VIENNA, Austria — British Foreign Secretary William Hague said Sunday that there had been no “decisive breakthrough” in nuclear talks with Iran in Vienna involving foreign ministers.
“We haven’t made the decisive breakthrough … There are very significant gaps, particularly on that issue (uranium enrichment). There is a huge gap (on that issue),” Hague told reporters.
It was an opinion echoed by US Secretary of State John Kerry.
“We have some very significant gaps,” he said on his arrival.
China urged world powers and Iran “to show flexibility” in talks over the Islamic republic’s nuclear program.
“We urge all parties to show flexibility and political will to reach a comprehensive agreement,” Chinese deputy foreign minister Li Baodong told reporters in Vienna, where the talks are being held.
“On practically all the important issues differences persist and we have not been able to narrow them,” one of Iran’s top negotiators, Abbas Araqchi, told Al-Alam television.
The unbridged positions threaten to prevent the much sought-after, historic deal being struck by its July 20 deadline, when a six-month interim accord with Iran runs out.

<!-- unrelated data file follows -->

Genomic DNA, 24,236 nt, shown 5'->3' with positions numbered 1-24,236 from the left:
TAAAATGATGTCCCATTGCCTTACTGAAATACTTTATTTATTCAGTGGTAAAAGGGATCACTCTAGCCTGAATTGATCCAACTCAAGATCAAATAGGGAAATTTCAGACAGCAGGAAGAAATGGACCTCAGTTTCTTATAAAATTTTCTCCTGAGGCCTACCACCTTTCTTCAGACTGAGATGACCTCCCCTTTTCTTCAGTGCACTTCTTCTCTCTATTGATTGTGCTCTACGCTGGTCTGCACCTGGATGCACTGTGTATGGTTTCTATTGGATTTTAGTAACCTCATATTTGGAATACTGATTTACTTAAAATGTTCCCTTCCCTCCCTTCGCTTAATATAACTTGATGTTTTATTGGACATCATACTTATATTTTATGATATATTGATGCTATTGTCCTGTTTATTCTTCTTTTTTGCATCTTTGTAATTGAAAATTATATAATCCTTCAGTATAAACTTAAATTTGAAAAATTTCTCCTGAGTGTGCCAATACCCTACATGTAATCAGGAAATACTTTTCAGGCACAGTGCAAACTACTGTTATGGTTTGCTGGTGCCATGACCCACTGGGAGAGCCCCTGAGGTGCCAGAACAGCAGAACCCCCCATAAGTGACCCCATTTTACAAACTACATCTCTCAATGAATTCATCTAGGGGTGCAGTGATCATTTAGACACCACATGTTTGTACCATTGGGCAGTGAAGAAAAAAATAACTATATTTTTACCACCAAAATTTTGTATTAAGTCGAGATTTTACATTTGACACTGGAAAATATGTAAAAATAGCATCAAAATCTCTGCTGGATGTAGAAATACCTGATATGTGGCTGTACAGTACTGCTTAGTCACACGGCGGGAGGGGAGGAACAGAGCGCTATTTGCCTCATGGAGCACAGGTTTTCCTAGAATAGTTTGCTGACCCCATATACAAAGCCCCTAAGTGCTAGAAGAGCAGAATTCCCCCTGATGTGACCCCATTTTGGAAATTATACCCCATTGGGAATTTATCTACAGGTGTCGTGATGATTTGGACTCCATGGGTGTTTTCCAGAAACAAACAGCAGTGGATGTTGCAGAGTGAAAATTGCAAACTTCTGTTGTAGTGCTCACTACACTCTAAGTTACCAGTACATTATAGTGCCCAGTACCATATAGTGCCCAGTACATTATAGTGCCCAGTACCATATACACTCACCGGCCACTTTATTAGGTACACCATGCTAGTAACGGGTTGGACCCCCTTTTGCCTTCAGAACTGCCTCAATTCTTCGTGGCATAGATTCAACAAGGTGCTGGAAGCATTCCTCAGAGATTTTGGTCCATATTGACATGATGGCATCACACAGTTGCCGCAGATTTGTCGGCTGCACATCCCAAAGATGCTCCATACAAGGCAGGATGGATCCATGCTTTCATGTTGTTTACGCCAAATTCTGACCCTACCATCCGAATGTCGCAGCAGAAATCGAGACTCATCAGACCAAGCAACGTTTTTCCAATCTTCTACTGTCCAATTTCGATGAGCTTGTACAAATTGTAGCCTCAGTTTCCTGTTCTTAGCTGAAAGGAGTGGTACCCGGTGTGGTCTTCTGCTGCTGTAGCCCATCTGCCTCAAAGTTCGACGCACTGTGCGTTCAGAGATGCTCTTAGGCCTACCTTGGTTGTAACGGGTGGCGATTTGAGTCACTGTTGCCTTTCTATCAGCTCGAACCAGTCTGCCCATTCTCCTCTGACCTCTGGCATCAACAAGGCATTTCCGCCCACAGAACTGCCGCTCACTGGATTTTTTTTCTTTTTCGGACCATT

If no agreement is reached by Sunday next week, both sides can decide to extend the interim pact for some weeks or months to keep talking.
Lower-ranking officials represented both Russia and China, possibly reflecting their view even before Sunday that talks past July 20 are unavoidable.
But Iranian Deputy Foreign Minister Abbas Araghchi suggested any extension would be relatively short, saying “there is not much willingness” by either side to go a full six months. He, too, earlier spoke of “huge and deep differences.”
The core sticking point of Iran’s uranium enrichment — an activity that can produce fuel for the country’s sole nuclear plant or, if further enriched, the matter for an atomic bomb — has run up against declarations by Ayatollah Ali Khamenei, Iran’s supreme leader who sets the parameters for his country’s negotiators.
The UN Security Council and the International Atomic Energy Agency (IAEA) have long been concerned about Iran’s outsized atomic activities and secret construction of two uranium enrichment sites, one of which is heavily fortified under a mountain. The Security Council has passed six resolutions demanding Iran cease all enrichment, which Tehran has defied.
Despite Iranian insistence that the enrichment is exclusively for energy production and medical purposes, the P5+1 fears Tehran’s program was aimed at attaining nuclear weapon capability.
The talks are designed to limit Iran’s atomic activities so that they can only be used for civilian ends, and that any “breakout” point is pushed back years. Washington wants Iran’s uranium enrichment limited for at least 10 years, a senior US official said Saturday.
The Associated Press contributed to this report.